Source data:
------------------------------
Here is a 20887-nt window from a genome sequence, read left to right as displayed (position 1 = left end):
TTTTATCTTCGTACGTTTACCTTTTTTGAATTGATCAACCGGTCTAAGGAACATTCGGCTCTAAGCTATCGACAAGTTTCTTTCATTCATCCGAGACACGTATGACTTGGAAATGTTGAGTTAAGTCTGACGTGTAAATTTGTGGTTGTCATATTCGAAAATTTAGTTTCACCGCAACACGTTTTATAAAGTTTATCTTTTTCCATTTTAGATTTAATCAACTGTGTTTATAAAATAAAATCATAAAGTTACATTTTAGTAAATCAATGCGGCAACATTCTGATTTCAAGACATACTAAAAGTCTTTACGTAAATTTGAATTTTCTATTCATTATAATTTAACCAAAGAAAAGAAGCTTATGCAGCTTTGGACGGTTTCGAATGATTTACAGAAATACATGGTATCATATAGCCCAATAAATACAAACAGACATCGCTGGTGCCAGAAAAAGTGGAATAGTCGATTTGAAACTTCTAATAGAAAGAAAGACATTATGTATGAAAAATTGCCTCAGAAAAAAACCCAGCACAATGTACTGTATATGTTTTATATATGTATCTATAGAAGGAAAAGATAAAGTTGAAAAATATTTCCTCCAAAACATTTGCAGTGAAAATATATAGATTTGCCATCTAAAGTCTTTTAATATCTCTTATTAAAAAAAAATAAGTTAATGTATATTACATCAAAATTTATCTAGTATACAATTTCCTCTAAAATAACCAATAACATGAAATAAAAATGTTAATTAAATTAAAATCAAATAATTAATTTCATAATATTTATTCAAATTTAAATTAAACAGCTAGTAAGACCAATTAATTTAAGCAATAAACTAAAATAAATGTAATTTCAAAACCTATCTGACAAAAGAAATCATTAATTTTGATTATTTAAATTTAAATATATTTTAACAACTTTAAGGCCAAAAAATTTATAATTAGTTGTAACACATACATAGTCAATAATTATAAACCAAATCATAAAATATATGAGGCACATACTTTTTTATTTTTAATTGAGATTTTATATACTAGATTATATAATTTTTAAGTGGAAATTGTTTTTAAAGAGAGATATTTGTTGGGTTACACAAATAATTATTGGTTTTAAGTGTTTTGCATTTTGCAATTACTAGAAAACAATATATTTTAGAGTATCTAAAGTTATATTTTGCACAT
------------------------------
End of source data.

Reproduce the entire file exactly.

Here is a 20887-nt window from a genome sequence, read left to right as displayed (position 1 = left end):
TTTTATCTTCGTACGTTTACCTTTTTTGAATTGATCAACCGGTCTAAGGAACATTCGGCTCTAAGCTATCGACAAGTTTCTTTCATTCATCCGAGACACGTATGACTTGGAAATGTTGAGTTAAGTCTGACGTGTAAATTTGTGGTTGTCATATTCGAAAATTTAGTTTCACCGCAACACGTTTTATAAAGTTTATCTTTTTCCATTTTAGATTTAATCAACTGTGTTTATAAAATAAAATCATAAAGTTACATTTTAGTAAATCAATGCGGCAACATTCTGATTTCAAGACATACTAAAAGTCTTTACGTAAATTTGAATTTTCTATTCATTATAATTTAACCAAAGAAAAGAAGCTTATGCAGCTTTGGACGGTTTCGAATGATTTACAGAAATACATGGTATCATATAGCCCAATAAATACAAACAGACATCGCTGGTGCCAGAAAAAGTGGAATAGTCGATTTGAAACTTCTAATAGAAAGAAAGACATTATGTATGAAAAATTGCCTCAGAAAAAAACCCAGCACAATGTACTGTATATGTTTTATATATGTATCTATAGAAGGAAAAGATAAAGTTGAAAAATATTTCCTCCAAAACATTTGCAGTGAAAATATATAGATTTGCCATCTAAAGTCTTTTAATATCTCTTATTAAAAAAAAATAAGTTAATGTATATTACATCAAAATTTATCTAGTATACAATTTCCTCTAAAATAACCAATAACATGAAATAAAAATGTTAATTAAATTAAAATCAAATAATTAATTTCATAATATTTATTCAAATTTAAATTAAACAGCTAGTAAGACCAATTAATTTAAGCAATAAACTAAAATAAATGTAATTTCAAAACCTATCTGACAAAAGAAATCATTAATTTTGATTATTTAAATTTAAATATATTTTAACAACTTTAAGGCCAAAAAATTTATAATTAGTTGTAACACATACATAGTCAATAATTATAAACCAAATCATAAAATATATGAGGCACATACTTTTTTATTTTTAATTGAGATTTTATATACTAGATTATATAATTTTTAAGTGGAAATTGTTTTTAAAGAGAGATATTTGTTGGGTTACACAAATAATTATTGGTTTTAAGTGTTTTGCATTTTGCAATTACTAGAAAACAATATATTTTAGAGTATCTAAAGTTATATTTTGCACAT